It’s not all that unusual in the Christian faith to express sympathy and compassion by preparing a country ham or a batch of biscuits or a peach cobbler.
It’s how we show folks that we care – we feed them.
Honestly, I think we do a better job communicating love with a sweet potato pie than we do with words.
Or if you are Chick-fil-A you communicate love through a chicken sandwich.
And that brings me to a heartwarming story that has emerged from the aftermath of the Islamist terrorist attack in Orlando.
But it’s a story you really need to hear. It’s a story we all need to hear – a chicken sandwich for the soul kind of story.
Normally Chick-fil-A is closed on Sunday so workers can go to church or spend time with their families or just sit on the front porch in a rocking chair and wave to passersby.
So when I received word through some of our readers that several Chick-fil-A restaurants in Orlando had opened their doors on Sunday – I was a bit intrigued.
Hours after the gunman had massacred 49 people and wounded dozens more in the Pulse nightclub, the community sprang into action.
One of the most inspiring photographs showed hundreds and hundreds of people waiting in long lines – for hours to donate blood.
Team members at two nearby Chick-fil-A restaurants figured those folks must be getting hungry. So somebody flipped on the lights and they started frying chicken.
Before long they were serving sandwiches and nuggets and sweet tea to all the folks waiting to donate blood – along with a host of law enforcement personnel.
“We love our city and love the people in our community,” a team member wrote on the restaurant’s Facebook page.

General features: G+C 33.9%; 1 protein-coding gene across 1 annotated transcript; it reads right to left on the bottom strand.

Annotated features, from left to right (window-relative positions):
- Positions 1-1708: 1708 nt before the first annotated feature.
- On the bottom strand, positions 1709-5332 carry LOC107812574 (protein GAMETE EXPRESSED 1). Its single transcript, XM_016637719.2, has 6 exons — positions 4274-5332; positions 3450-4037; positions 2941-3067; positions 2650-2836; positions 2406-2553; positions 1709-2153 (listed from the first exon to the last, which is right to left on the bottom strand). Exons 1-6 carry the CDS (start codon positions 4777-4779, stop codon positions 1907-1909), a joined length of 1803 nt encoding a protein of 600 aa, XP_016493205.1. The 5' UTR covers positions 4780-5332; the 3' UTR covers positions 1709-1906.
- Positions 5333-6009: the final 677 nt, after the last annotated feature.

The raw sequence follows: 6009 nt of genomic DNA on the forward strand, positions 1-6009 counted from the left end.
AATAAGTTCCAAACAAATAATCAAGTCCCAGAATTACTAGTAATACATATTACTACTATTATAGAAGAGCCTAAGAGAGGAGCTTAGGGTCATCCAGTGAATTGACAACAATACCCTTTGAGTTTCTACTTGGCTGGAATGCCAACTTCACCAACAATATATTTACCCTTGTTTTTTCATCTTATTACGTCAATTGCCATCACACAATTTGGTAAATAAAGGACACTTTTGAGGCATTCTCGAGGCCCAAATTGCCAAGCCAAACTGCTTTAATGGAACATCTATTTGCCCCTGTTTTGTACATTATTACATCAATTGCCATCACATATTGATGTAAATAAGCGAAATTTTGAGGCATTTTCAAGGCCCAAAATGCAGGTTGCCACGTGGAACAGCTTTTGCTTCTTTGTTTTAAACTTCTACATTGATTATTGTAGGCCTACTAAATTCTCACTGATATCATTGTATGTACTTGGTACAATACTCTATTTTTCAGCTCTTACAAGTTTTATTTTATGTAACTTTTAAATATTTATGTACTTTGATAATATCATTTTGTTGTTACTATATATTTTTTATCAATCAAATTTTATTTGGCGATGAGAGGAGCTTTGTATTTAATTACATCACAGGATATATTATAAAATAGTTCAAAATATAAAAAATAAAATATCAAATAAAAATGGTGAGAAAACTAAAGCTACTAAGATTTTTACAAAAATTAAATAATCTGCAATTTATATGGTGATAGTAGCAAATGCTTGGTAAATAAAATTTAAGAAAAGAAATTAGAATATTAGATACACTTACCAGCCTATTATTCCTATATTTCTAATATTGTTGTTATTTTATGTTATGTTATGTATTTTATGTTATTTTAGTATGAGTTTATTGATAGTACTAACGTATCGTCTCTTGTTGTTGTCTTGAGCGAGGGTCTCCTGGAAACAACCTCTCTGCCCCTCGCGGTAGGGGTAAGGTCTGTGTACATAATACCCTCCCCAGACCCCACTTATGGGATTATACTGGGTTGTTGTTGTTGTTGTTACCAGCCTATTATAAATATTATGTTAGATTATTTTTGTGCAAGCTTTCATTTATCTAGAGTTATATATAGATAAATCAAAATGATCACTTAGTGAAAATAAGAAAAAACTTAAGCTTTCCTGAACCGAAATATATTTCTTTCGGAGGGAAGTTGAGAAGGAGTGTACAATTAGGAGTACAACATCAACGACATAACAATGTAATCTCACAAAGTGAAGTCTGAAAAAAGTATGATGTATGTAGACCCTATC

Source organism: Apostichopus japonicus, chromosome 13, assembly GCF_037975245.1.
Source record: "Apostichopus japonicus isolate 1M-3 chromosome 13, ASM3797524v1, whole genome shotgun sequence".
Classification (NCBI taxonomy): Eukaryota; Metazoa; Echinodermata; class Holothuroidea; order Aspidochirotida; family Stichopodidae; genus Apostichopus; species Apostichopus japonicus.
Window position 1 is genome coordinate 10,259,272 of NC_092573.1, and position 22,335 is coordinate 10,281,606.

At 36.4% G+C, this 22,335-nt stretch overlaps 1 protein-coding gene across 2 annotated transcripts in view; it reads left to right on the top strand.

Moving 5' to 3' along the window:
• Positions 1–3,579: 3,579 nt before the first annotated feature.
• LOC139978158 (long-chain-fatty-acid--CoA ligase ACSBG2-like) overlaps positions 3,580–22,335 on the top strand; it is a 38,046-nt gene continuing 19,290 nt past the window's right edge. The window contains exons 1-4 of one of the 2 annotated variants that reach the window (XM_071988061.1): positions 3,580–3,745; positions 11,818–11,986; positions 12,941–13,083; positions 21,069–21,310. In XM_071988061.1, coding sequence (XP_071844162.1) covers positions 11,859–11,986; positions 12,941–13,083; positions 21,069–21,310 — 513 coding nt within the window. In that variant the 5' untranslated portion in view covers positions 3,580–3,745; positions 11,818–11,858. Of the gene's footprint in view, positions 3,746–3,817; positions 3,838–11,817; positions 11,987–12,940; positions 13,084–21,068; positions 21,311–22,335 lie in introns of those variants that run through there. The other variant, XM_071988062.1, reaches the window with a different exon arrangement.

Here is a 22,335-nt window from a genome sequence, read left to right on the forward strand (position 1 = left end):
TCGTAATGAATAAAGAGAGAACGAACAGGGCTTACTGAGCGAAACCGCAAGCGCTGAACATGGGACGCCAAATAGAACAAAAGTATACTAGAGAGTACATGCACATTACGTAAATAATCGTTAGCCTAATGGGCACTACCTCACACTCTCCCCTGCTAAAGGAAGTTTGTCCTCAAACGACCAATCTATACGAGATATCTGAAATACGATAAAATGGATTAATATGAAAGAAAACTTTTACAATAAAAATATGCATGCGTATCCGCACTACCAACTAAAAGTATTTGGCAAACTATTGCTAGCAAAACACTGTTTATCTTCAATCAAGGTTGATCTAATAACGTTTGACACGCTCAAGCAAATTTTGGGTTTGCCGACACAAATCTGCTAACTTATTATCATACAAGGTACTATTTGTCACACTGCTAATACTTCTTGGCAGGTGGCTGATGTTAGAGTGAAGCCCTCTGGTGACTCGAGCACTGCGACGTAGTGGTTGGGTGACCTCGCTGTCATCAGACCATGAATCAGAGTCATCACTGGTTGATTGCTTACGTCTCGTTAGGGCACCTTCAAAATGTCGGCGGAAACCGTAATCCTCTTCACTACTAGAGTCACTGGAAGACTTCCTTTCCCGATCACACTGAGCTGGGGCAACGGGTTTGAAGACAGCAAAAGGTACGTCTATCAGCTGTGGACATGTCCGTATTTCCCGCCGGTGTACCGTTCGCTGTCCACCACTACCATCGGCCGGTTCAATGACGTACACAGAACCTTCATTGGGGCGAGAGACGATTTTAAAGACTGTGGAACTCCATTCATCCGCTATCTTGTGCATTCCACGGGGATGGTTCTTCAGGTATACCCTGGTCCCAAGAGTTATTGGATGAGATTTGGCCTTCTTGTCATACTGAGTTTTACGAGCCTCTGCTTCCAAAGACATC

The following day many of their restaurants provided free chicken biscuits and orange juice to firefighters and police officers and first responders.
“We are appalled by the senseless crime that was committed this weekend, but we are part of a community that stands strong and stands together,” they wrote on Facebook.
So why is Chick-fil-A so generous?
It’s because Chick-fil-A’s number one priority is not to make a profit (which they do.) And it’s not to make the best chicken sandwich in the world (which they do).
Their number one corporate priority is to “glorify God by being a faithful steward of all that is entrusted to us. To have a positive influence on all who come in contact with Chick-fil-A.”
Chick-fil-A declined to comment on their activities in Orlando.
“We are just honored to be one of many organizations that are helping our friends and neighbors in the Orlando community during this difficult time,” a spokesperson for their central Florida stores told me.
Now, I would be remiss if I didn’t mention the giant egg in the room.
Back in 2012, Chick-fil-A was targeted by leftwing bullies – after CEO Dan Cathy made comments supporting traditional marriage.
They were accused of making “hate chicken.” They were accused of being anti-gay. And they were castigated by the mainstream media.
In May a New York City councilman objected to the Southern restaurant chain opening a store in Queens.
Mayor Bill de Blasio urged New Yorkers to boycott Chick-fil-A and Councilman Daniel Dromm accused them of spreading a “message of hate.”
I suspect if you asked folks around Orlando would strongly disagree with that sentiment.
If you asked them, I bet they would tell you that Chick-fil-A doesn’t just serve chicken, they serve a community.
As we say back home in Tennessee – those folks at Chick-fil-A – they’re good people.